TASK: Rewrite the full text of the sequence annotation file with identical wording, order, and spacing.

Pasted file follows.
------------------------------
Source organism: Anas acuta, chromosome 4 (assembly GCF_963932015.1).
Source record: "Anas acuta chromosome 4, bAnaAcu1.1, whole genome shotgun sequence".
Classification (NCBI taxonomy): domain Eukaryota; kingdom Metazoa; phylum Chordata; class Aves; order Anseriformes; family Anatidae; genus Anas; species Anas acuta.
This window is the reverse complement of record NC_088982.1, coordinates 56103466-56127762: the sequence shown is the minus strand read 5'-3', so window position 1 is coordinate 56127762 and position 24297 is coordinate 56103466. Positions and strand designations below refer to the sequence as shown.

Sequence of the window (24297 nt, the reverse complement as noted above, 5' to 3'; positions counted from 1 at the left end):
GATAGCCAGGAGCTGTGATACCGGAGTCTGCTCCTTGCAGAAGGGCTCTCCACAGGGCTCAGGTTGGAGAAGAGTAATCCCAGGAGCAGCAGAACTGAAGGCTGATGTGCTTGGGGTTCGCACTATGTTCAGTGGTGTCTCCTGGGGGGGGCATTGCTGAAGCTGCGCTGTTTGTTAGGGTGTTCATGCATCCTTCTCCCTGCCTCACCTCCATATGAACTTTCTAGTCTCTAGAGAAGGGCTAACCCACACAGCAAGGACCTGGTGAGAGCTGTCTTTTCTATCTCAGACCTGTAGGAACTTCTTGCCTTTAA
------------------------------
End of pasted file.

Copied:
Source organism: Anas acuta, chromosome 4 (assembly GCF_963932015.1).
Source record: "Anas acuta chromosome 4, bAnaAcu1.1, whole genome shotgun sequence".
Classification (NCBI taxonomy): domain Eukaryota; kingdom Metazoa; phylum Chordata; class Aves; order Anseriformes; family Anatidae; genus Anas; species Anas acuta.
This window is the reverse complement of record NC_088982.1, coordinates 56103466-56127762: the sequence shown is the minus strand read 5'-3', so window position 1 is coordinate 56127762 and position 24297 is coordinate 56103466. Positions and strand designations below refer to the sequence as shown.

Sequence of the window (24297 nt, the reverse complement as noted above, 5' to 3'; positions counted from 1 at the left end):
GATAGCCAGGAGCTGTGATACCGGAGTCTGCTCCTTGCAGAAGGGCTCTCCACAGGGCTCAGGTTGGAGAAGAGTAATCCCAGGAGCAGCAGAACTGAAGGCTGATGTGCTTGGGGTTCGCACTATGTTCAGTGGTGTCTCCTGGGGGGGGCATTGCTGAAGCTGCGCTGTTTGTTAGGGTGTTCATGCATCCTTCTCCCTGCCTCACCTCCATATGAACTTTCTAGTCTCTAGAGAAGGGCTAACCCACACAGCAAGGACCTGGTGAGAGCTGTCTTTTCTATCTCAGACCTGTAGGAACTTCTTGCCTTTAA